Maré from the Inside:
Art, Culture and Politics in Rio de Janeiro, Brazil

Maré from the Inside is an interactive visual and textual exhibit developed through the collaboration of Brazilian and U.S.-based artists, activists, and academics. It offers rarely captured views into the lives of residents in Complexo da Maré, a group of 16 contiguous favelas (informal and impoverished working-class neighborhoods) in Rio de Janeiro. The exhibit demonstrates the diversity and creativity of the citizens of these communities while exposing the barriers favela residents confront in their everyday lives. In doing so, Maré from the Inside challenges long-standing and powerful stigmatizing narratives and suggests the need for a fresh set of political and cultural strategies capable of breaking the cycles of exclusion and marginalization experienced by favela communities. If you’re interested in reading more about the exhibit, check out the accompanying book, Maré from the Inside.

The exhibit is currently in Newman Library on the Virginia Tech campus in Blacksburg, Virginia until September 30th, 2021. The family portraits are located on the 2nd floor and the 26 street photographs and 3 documentaries are on the 1st floor.

the exhibit

Maré from the Inside is comprised of 30 family portraits, 26 street photographs, interviews with 4 of the photographed families, and 3 documentary films. The photographs draw from the experiences and reflections of Antonello Veneri, an Italian photojournalist, and Henrique Gomes, a cultural producer and resident of Complexo da Maré. The artists collaborated with 30 families to create an intimate visual representation of their homes. Together, the portraits capture the diverse human, familial, and urban identities of the Maré community in a respectful and non-fetishized way.

Accompanying the portraits are 30 additional street photographs curated by Gomes and taken by Veneri during a period of significant social change when the Brazilian military occupied Maré for 15 months ahead of the 2014 World Cup and 2016 Olympic Games. The exhibit’s photographs are joined by three short documentary films entitled Occupation, Girl’s Life, and Headbanging in the House of God, which depict daily life in Maré and wrestle with ideas of race, religion, and violence.

Interviews with photographed families

Rio de Janeiro’s Favelas

Today, roughly 20% of Rio de Janeiro’s 6.7 million citizens live in more than 1,000 favelas. These communities range in size from just a few hundred to more than one hundred thousand. Some favelas overlook Rio’s picturesque beaches and its wealthiest neighborhoods while others are located on the city’s periphery, several hours from the bustling downtown. Favelas are not slums, shantytowns, or squatter settlements—most consist of densely-packed, multi-story houses of brick and concrete, with running water, electricity, garbage collection, and internet access. Favelas are sites of vibrant artistic and cultural production, self-sufficiency, and collective mobilization.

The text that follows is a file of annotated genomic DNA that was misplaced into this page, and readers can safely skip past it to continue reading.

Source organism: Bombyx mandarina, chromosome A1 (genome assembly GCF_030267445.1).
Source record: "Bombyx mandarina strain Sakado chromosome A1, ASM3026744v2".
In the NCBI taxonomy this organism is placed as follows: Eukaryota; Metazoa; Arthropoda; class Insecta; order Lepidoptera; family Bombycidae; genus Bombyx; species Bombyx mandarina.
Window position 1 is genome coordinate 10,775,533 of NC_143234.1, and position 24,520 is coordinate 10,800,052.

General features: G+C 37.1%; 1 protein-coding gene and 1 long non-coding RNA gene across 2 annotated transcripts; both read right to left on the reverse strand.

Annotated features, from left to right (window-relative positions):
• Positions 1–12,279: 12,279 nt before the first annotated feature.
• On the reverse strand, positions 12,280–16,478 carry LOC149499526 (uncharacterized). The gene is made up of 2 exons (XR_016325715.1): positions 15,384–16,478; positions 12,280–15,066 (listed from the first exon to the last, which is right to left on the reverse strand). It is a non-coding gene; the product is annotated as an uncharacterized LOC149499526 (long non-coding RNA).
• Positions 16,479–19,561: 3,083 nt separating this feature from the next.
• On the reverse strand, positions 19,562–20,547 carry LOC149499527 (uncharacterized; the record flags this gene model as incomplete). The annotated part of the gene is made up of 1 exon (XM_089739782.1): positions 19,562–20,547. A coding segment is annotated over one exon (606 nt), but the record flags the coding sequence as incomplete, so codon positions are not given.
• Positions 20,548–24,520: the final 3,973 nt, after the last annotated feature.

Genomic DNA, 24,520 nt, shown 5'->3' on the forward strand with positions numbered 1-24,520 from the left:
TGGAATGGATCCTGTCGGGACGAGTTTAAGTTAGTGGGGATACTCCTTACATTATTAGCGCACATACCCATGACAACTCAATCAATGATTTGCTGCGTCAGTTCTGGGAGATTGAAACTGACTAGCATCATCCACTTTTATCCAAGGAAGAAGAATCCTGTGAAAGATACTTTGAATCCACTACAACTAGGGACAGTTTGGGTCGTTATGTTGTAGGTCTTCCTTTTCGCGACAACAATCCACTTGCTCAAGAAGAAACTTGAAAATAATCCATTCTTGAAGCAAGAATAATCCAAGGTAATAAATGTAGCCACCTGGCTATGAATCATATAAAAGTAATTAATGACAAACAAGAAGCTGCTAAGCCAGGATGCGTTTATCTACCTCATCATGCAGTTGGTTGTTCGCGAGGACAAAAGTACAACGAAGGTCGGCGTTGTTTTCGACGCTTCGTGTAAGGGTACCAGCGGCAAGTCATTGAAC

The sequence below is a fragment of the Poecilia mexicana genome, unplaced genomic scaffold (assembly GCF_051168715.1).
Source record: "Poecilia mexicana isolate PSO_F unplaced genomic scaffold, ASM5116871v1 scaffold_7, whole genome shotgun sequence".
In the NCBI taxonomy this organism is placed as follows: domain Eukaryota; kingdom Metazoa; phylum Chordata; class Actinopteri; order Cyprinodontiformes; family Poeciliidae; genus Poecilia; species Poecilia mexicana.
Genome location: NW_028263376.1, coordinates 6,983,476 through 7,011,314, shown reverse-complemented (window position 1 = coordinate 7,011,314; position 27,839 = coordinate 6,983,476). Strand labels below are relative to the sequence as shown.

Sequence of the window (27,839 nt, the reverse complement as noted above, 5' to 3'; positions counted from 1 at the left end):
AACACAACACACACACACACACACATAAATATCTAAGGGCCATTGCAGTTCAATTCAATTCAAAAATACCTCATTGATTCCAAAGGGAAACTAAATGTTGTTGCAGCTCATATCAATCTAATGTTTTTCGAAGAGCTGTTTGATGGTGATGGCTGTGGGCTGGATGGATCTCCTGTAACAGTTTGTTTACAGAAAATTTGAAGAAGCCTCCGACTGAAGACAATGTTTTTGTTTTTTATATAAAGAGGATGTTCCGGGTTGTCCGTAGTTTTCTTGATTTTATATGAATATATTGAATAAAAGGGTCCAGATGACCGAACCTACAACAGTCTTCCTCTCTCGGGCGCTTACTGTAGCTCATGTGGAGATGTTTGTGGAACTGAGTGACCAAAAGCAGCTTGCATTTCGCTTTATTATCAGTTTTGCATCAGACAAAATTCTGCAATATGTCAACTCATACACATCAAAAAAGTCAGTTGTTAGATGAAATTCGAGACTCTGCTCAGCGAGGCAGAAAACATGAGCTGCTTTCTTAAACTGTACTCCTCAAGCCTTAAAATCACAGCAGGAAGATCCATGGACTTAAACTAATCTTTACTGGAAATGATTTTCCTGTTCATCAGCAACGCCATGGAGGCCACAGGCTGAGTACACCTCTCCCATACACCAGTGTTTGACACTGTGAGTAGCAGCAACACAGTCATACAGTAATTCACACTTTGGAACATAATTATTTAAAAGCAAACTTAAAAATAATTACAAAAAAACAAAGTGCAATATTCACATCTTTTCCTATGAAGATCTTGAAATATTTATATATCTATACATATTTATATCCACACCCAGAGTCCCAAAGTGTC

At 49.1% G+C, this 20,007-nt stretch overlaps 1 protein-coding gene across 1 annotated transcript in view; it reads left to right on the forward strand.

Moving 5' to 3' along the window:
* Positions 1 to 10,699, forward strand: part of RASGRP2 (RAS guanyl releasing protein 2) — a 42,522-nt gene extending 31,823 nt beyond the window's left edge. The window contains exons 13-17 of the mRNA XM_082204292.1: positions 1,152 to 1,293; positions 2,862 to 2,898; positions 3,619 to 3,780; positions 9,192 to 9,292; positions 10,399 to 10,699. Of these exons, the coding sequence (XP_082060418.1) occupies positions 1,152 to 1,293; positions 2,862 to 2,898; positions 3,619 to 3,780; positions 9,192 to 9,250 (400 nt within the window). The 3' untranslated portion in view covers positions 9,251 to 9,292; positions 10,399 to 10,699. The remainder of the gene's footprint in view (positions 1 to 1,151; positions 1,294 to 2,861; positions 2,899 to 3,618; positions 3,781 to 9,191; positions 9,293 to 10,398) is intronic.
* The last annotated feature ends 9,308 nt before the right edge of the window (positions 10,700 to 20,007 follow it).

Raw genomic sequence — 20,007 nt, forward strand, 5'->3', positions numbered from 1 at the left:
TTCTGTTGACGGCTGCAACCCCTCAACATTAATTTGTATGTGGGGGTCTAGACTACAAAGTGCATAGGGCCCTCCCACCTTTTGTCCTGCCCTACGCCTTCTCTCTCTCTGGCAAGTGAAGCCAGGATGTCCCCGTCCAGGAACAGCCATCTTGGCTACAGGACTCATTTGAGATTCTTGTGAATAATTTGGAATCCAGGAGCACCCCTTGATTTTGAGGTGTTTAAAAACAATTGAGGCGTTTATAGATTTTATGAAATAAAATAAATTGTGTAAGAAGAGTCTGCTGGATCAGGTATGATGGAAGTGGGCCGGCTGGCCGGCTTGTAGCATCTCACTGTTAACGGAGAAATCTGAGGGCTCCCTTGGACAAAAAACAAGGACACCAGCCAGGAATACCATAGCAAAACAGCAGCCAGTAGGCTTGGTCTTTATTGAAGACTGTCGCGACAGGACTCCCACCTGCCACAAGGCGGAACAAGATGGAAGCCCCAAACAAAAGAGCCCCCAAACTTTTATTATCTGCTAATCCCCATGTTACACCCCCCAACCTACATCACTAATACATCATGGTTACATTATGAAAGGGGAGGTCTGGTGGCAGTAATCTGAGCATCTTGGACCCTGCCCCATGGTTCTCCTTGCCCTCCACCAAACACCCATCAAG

Favela artists and musicians are vital to broader cultural representations—they are at the heart, for instance, of Brazil’s famed Carnival and samba music—mixing African, European, and Indigenous religious and cultural expressions. Favela communities have also developed self-governing solutions to address the lack of both property rights and infrastructure. In addition, they were important players in the social movements that would bring an end to the military dictatorship (1964–1985) and launch Brazil’s re-democratization. And yet, favela residents remain targets of prejudice and discrimination, both in Brazil and internationally. Mainstream representations largely continue to portray favelas as communities of destitution, vice, and criminality. This is a fallacy.

Complexo da Maré

Maré is Brazil’s largest agglomeration of favelas with an estimated population of 140,000. It is home to various Afro-descendant peoples, migrants from Brazil’s impoverished Northeast region, numerous religious and ethnic groups, and immigrants from 15 countries. Maré is a lively set of neighborhoods, each with their own distinct but interconnected history, and with a variety of forms of cultural and artistic production as well as powerful social movements. Maré continues to be defined by the dynamism, resilience, and permanence of its population. The Complexo and its various neighborhoods have played an important role in the politics of the city and Brazil, gaining international recognition as the birthplace of Marielle Franco, a beloved Rio city councilwoman tragically assassinated in March of 2018. Maré’s residents have long been neglected by the city’s social and political institutions and, thus, much of life in the community is marked by inequality and inadequate infrastructure and social services. Much like other working class and Afro-descendent communities, Maré has been subject to repressive policing practices since the community’s formation in the early 20th century. To learn more about the history and development of Maré, please see materials available from the Museum of Maré and the Museum of Itinerant Images of Maré.